New York News
Julio Acevedo, Brooklyn hit-and-run suspect, talks to Eyewitness News
abc7 extra: Supposed deadly hit and run suspect speaks out
NEW YORK (WABC) -- Eyewitness News reporter Sarah Wallace talked to Julio Acevedo, the man wanted in a deadly hit and run in Brooklyn, by phone on Tuesday morning. Acevedo says he is afraid to surrender.
Police said Julio Acevedo was speeding down the Brooklyn street in a BMW at 60 mph early Sunday when he collided with another car carrying Nachman and Raizy Glauber, both 21. They died Sunday, and their premature son died Monday.
"I was speeding, trying to get away because I was scared from someone shooting at me. The cab driver came out of nowhere and I couldn't stop," Acevedo told Eyewitness News reporter Sarah Wallace.
Acevedo said he fled the scene because he was scared. He told Sarah Wallace that his heart goes out to family, and he does want to surrender.
"This why I am willing to turn myself in, because my heart goes out to all of those people that's feeling like I'm so much of a bad guy and I'm really not. I did not know that occurred until I seen the news. Once I seen the news, I said I have to get my attorney ready before I turn myself in," he said.
The call was arranged by a friend of Acevedo.
Acevedo was arrested last month on a charge of driving while under the influence, and the case is pending. He was stopped by police after they said he was driving erratically around 3 a.m. Feb. 17. He had a blood alcohol level of .13, over the limit of .08, police said.
He served about a decade in prison in the 1990s for manslaughter after he was convicted of shooting Kelvin Martin, a Brooklyn criminal whose moniker "50 Cent" was the inspiration for rapper Curtis Jackson's current stage name. No one answered the door at Acevedo's last known address, in a public housing complex in Brooklyn. Neighbors said his mother lived in the same building, but she did not answer her door.
The couple belonged to a close-knit ultra-Orthodox Jewish community in Brooklyn, and members were in mourning. The child had been delivered by cesarean section after his parents were killed. The baby weighed only about 4 pounds when he was delivered, neighbors and friends said. He died of extreme prematurity, the city medical examiner's office said.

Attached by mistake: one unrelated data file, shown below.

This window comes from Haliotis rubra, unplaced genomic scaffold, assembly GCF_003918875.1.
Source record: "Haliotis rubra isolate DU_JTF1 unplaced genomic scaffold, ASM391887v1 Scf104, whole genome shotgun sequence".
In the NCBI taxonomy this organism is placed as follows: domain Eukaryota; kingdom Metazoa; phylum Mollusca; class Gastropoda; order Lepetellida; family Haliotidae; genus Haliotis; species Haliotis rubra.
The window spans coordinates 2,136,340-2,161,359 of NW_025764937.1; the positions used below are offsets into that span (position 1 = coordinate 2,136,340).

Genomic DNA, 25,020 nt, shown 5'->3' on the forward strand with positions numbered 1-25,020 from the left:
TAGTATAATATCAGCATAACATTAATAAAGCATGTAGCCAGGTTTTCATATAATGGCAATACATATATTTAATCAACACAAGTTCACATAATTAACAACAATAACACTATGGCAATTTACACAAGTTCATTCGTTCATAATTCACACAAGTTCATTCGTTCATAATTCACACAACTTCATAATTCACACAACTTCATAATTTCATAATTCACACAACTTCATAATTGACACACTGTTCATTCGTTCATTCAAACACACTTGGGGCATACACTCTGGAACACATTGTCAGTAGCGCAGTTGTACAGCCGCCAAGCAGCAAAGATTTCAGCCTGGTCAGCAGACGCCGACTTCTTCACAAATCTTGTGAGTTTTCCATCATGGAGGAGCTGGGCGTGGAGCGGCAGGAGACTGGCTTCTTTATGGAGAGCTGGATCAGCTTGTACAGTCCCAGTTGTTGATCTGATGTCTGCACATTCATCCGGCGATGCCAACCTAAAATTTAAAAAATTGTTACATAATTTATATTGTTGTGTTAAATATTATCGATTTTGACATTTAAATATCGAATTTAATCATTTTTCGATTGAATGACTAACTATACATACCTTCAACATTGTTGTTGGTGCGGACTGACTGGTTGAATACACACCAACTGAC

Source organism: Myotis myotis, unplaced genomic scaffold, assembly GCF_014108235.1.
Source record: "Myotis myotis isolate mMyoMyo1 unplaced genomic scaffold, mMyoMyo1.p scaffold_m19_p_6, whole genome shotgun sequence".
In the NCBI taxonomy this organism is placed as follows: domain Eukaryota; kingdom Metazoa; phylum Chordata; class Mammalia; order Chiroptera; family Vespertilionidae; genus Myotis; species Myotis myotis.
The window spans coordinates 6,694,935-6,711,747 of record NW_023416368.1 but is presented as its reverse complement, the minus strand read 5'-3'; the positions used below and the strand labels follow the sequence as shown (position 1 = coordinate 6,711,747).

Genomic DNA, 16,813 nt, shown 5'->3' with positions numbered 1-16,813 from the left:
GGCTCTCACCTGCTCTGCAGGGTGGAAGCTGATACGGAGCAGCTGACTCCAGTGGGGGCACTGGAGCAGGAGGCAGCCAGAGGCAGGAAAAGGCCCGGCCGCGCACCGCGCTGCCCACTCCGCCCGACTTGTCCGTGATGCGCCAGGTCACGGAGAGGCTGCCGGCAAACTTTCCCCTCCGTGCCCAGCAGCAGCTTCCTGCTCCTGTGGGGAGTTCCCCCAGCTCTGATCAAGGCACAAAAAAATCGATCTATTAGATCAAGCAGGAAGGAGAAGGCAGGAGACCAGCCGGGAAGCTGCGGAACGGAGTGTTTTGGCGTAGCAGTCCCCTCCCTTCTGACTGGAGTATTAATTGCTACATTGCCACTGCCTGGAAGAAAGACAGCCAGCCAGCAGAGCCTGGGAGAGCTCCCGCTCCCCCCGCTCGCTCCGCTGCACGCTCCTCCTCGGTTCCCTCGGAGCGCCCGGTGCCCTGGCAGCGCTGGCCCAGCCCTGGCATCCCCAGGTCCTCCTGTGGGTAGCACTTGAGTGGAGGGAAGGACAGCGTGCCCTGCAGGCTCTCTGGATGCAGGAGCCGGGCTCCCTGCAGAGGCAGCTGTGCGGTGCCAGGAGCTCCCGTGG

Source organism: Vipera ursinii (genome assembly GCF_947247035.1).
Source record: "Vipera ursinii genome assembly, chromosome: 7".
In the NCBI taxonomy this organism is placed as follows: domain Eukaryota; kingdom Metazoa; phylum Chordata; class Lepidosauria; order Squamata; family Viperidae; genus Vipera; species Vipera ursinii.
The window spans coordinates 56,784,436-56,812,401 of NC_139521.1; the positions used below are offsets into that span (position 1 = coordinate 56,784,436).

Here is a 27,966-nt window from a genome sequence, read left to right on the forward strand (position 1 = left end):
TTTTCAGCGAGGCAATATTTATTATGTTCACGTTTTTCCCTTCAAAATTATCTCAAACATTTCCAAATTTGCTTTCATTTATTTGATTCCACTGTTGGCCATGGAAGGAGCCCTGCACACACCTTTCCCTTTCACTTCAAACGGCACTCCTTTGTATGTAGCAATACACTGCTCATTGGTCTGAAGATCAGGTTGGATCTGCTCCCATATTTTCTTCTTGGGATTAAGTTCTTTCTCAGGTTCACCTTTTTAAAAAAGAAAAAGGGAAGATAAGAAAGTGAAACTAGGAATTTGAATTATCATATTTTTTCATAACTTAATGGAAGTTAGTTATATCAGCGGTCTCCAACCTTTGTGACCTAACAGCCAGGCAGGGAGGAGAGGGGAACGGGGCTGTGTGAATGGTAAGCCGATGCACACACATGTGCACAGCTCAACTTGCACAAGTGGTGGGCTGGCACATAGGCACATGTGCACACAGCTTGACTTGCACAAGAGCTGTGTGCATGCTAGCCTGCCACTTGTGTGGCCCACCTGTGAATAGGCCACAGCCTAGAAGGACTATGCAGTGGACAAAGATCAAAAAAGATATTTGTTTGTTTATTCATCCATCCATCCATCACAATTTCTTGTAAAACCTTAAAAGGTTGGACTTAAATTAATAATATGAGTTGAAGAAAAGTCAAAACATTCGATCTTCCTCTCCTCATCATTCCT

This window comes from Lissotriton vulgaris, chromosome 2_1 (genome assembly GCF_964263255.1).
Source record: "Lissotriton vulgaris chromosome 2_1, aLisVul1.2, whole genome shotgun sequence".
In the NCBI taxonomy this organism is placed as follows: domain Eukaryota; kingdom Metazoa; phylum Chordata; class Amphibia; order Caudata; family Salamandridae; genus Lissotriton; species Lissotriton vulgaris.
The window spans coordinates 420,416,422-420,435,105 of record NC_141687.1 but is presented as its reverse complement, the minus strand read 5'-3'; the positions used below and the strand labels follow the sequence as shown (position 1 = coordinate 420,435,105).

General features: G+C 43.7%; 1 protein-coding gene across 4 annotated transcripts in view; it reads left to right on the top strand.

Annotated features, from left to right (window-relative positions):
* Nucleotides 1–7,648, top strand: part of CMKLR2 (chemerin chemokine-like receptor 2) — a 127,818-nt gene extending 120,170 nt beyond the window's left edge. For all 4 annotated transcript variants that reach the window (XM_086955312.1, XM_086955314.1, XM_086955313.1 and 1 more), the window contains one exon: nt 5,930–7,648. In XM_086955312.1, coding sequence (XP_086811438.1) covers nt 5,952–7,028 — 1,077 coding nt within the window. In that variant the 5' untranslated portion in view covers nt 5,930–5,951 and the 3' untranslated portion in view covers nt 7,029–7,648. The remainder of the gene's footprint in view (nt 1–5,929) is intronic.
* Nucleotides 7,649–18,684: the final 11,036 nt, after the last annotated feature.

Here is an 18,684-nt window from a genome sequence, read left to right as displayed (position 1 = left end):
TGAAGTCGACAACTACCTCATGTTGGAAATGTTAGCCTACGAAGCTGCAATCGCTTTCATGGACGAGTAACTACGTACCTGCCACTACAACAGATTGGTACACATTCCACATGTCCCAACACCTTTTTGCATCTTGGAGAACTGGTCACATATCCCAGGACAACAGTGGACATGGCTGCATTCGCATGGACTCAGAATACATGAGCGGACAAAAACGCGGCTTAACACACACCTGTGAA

The baby was buried Monday near the fresh graves of his parents, according to Isaac Abraham, a spokesman for the Hasidic Jewish community. About a thousand community members turned out for the young couple's funeral a day earlier.
"The mood in the neighborhood is very heavy," said Oscar Sabel, a retired printer who lives near the scene of the accident. "We all hoped the baby would survive."
Brooklyn is home to the largest community of ultra-Orthodox Jews outside Israel, more than 250,000. The couple wed last year in a marriage arranged through a matchmaker and were living in the Williamsburg neighborhood.
They were members of the Satmar Hasidic sect, whose men dress in dark coats and hats, wear long beards like their Eastern European ancestors and have limited dealings with the outside world. Raizy Glauber grew up in a prominent rabbinical family. Her husband was studying at a rabbinical college; his family founded a line of clothing for Orthodox Jews.
Sabel, dressed in the traditional long black coat of the Satmar, said it was a terrible tragedy.
"But it's what God wants," he said. "Maybe the baby's death, and his parents', is not for nothing; God doesn't have to give us answers."
Shortly after midnight Sunday, Raizy Glauber, who was seven months pregnant, wasn't feeling well, so the couple decided to go to the hospital, said Sara Glauber, Nachman Glauber's cousin. They called a livery cab, a hired car that is arranged via telephone, not hailed off the street like a yellow cab.
The livery cab had a stop sign, but it's not clear if the driver stopped. Police said the crash with the BMW reduced the cab to a crumpled heap, and Raizy Glauber was thrown from the wreck. The engine ended up in the back seat, Abraham said.
Police said the driver of the BMW ran away.
The driver of the livery cab, Pedro Nunez Delacruz, was knocked unconscious but was not seriously hurt. His vehicle should not have been sent to pick up the passengers because an application to use the Toyota as a livery cab had not yet been approved, the city Taxi and Limousine Commission said.
"We in the community are demanding that the prosecutor charge the driver of BMW that caused the death of this couple and infant ... with triple homicide," Abraham said in a statement. "This coward left the scene of the accident not even bothering to check on the people of the other car."
How Acevedo came to possess the BMW is also under investigation. The registered owner, Takia Walker, was arrested on insurance fraud charges Sunday in a scam involving the car, police said. She was not involved in the crash.
Some information from The Associated Press
new york city, brooklyn, williamsburg, accident, new york news
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